Last week, we showcased hunting paintings. This week, the theme is “Russian clergy”. The paintings shall come from various eras, and shall basically be portraits, not “human studies” (you painters out there know the difference!).
In the Russian church, the deacon has always played a larger role than his counterparts in the western confessions. The deacon intones the litanies, reads the Gospel, and plays a major role in the liturgy (especially when a hierarch serves). Often, he is chosen for his vocal abilities. In Russia, the deacon is often chosen for such service if he has a powerful and well-projected bass voice. This is one of the “signature” sounds of the Russian liturgy, the interplay between the basso intonations of the deacon and the sound of a well-trained choir singing the responses in harmony. Even unbelievers attest to the beauty of this combination.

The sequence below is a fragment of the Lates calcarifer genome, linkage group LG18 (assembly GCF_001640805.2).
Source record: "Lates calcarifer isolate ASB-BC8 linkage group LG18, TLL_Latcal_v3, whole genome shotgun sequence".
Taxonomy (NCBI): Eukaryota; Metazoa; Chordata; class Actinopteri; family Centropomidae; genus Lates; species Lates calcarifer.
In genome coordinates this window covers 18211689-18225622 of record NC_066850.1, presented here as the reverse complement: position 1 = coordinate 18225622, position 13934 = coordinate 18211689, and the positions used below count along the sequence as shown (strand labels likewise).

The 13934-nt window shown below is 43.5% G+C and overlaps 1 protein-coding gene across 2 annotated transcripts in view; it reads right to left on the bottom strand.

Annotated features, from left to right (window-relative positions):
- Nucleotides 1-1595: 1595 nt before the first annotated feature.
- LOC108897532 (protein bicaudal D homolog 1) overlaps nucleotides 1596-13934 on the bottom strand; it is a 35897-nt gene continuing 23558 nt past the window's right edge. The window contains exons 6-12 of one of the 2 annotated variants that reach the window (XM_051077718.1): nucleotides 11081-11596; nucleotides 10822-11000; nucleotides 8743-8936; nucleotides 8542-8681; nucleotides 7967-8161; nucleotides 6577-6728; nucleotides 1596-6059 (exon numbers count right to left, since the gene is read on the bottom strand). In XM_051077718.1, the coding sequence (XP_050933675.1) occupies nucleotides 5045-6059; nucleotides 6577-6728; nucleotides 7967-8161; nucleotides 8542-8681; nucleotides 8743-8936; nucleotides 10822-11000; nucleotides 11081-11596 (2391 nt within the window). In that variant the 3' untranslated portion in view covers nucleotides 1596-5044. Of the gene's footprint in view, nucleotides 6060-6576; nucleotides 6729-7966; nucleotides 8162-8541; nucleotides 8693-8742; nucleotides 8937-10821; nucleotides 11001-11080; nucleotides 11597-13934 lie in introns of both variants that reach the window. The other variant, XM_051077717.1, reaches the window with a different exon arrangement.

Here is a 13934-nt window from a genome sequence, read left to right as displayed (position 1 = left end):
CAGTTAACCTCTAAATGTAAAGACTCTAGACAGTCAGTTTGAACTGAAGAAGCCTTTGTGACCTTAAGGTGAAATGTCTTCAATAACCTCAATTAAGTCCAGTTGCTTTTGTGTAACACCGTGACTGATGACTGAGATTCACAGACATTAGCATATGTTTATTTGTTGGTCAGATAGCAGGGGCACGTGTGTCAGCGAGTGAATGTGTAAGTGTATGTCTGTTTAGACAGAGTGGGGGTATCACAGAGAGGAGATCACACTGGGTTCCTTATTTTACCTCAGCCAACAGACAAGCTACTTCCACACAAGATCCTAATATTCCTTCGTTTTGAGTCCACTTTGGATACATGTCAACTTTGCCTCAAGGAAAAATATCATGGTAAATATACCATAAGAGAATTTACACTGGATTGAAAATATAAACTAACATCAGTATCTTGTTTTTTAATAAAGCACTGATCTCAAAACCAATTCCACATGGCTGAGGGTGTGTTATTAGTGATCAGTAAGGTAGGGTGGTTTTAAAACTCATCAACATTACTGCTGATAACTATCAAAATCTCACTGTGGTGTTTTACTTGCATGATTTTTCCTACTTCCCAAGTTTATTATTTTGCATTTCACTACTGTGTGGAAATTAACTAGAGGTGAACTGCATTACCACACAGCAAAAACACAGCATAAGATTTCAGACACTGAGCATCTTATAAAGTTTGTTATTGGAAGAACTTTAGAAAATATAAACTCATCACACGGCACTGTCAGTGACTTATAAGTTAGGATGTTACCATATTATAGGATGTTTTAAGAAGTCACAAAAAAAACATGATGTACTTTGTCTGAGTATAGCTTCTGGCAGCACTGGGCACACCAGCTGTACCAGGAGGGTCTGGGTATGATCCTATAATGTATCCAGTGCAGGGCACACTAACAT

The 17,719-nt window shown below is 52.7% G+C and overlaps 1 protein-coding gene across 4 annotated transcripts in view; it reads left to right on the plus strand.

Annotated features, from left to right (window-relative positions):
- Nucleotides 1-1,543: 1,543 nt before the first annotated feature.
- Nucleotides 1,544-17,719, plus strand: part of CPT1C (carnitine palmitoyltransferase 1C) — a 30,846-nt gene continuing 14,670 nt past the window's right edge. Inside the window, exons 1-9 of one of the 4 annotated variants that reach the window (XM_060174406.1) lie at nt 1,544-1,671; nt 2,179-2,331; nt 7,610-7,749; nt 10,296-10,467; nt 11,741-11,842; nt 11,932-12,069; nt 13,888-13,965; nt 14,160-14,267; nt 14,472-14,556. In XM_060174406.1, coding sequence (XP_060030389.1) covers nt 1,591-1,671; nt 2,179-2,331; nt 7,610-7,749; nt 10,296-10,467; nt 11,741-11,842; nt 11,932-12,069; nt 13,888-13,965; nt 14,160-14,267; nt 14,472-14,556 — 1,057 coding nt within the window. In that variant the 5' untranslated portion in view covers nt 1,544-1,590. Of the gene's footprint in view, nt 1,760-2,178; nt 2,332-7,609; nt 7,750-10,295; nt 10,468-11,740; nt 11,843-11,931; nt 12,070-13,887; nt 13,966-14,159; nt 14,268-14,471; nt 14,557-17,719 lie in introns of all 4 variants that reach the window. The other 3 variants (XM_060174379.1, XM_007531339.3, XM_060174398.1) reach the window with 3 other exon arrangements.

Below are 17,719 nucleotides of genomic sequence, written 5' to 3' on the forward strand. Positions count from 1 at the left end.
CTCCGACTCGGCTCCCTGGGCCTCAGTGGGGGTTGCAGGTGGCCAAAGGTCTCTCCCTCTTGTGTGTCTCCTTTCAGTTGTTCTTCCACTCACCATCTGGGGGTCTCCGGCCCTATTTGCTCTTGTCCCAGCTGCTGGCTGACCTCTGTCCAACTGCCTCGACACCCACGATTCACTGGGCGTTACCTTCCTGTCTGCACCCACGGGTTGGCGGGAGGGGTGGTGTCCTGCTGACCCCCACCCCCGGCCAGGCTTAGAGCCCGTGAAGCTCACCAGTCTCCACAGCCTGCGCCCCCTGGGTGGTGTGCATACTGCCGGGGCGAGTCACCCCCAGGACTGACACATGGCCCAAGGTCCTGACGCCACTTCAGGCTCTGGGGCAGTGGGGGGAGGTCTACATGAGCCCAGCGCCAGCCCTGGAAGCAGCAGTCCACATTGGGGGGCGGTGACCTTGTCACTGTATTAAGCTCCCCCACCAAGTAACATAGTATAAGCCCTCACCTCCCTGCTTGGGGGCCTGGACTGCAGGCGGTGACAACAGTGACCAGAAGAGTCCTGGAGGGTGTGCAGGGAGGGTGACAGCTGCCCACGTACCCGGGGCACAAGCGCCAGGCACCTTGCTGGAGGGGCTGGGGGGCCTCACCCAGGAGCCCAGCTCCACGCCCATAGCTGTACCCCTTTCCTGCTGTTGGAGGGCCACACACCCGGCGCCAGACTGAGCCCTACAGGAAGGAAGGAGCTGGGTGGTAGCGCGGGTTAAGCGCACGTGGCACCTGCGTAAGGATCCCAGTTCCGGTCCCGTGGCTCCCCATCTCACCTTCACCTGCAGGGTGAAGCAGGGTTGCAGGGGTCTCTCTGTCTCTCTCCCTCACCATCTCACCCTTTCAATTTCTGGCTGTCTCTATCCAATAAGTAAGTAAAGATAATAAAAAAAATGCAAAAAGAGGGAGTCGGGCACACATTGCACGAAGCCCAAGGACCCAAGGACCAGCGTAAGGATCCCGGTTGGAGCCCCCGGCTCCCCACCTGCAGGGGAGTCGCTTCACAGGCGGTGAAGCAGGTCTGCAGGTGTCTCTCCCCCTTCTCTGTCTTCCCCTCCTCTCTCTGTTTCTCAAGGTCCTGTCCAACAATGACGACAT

Let all catechumens depart! All catechumens depart! Let no catechumen remain! Let us, the faithful, again and again, in peace, pray unto the Lord! (the deacon’s exclamation at end of the Litany for the Cathecumens)
The rural-themed late Soviet neo-Impressionist art of Sergei and Aleksei Tkachyov is paired with a popular Soviet-era song Alyosha (that is the diminutive of Aleksei in Russian). The mood of the song fits this art, I would say.